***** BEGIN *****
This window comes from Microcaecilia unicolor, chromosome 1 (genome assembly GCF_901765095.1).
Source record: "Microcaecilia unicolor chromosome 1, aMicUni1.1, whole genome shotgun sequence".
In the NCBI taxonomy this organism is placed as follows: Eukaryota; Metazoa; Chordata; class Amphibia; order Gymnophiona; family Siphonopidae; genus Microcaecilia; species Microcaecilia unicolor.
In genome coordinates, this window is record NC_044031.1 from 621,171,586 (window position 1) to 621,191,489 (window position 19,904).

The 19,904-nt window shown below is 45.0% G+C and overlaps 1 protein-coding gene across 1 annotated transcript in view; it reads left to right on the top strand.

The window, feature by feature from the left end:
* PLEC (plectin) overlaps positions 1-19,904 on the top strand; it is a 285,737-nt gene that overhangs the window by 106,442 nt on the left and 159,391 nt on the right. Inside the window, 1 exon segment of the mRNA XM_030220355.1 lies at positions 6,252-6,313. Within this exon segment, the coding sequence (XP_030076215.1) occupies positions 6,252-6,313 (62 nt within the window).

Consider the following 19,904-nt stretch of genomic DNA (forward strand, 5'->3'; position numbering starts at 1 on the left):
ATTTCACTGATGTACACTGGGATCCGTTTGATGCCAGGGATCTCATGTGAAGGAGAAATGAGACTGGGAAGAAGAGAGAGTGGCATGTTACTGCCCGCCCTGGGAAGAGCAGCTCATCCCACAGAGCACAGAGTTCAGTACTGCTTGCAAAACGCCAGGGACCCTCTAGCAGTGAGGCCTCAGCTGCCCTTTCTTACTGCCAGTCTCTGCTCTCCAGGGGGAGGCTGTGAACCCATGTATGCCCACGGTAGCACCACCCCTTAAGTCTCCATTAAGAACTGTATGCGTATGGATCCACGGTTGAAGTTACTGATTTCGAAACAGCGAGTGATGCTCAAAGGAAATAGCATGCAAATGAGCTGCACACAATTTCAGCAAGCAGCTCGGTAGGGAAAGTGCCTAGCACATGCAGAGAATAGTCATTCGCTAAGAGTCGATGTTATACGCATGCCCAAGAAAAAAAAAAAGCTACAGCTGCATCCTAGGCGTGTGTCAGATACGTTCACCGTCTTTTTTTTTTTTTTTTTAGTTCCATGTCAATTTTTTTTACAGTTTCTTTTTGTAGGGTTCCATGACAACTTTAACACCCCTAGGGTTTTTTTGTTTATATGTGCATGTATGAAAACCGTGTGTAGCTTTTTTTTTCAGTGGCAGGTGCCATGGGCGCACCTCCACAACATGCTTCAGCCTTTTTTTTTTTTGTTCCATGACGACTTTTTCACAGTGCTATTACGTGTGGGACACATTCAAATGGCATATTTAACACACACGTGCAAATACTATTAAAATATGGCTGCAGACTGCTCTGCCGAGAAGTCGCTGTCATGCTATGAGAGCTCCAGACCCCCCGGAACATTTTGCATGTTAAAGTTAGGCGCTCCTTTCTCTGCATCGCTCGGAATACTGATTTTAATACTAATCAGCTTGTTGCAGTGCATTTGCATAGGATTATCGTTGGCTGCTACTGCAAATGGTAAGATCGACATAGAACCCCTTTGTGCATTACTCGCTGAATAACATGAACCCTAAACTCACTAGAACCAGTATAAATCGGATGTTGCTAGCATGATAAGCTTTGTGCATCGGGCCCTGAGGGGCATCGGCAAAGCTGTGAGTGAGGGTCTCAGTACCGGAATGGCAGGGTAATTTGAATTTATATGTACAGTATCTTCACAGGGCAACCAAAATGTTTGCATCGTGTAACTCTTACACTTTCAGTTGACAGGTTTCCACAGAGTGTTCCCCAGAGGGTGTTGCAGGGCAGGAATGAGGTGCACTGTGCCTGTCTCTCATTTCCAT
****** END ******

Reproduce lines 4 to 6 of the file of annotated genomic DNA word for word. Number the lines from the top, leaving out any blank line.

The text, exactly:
In genome coordinates, this window is record NC_044031.1 from 621,171,586 (window position 1) to 621,191,489 (window position 19,904).

The 19,904-nt window shown below is 45.0% G+C and overlaps 1 protein-coding gene across 1 annotated transcript in view; it reads left to right on the top strand.

The window, feature by feature from the left end: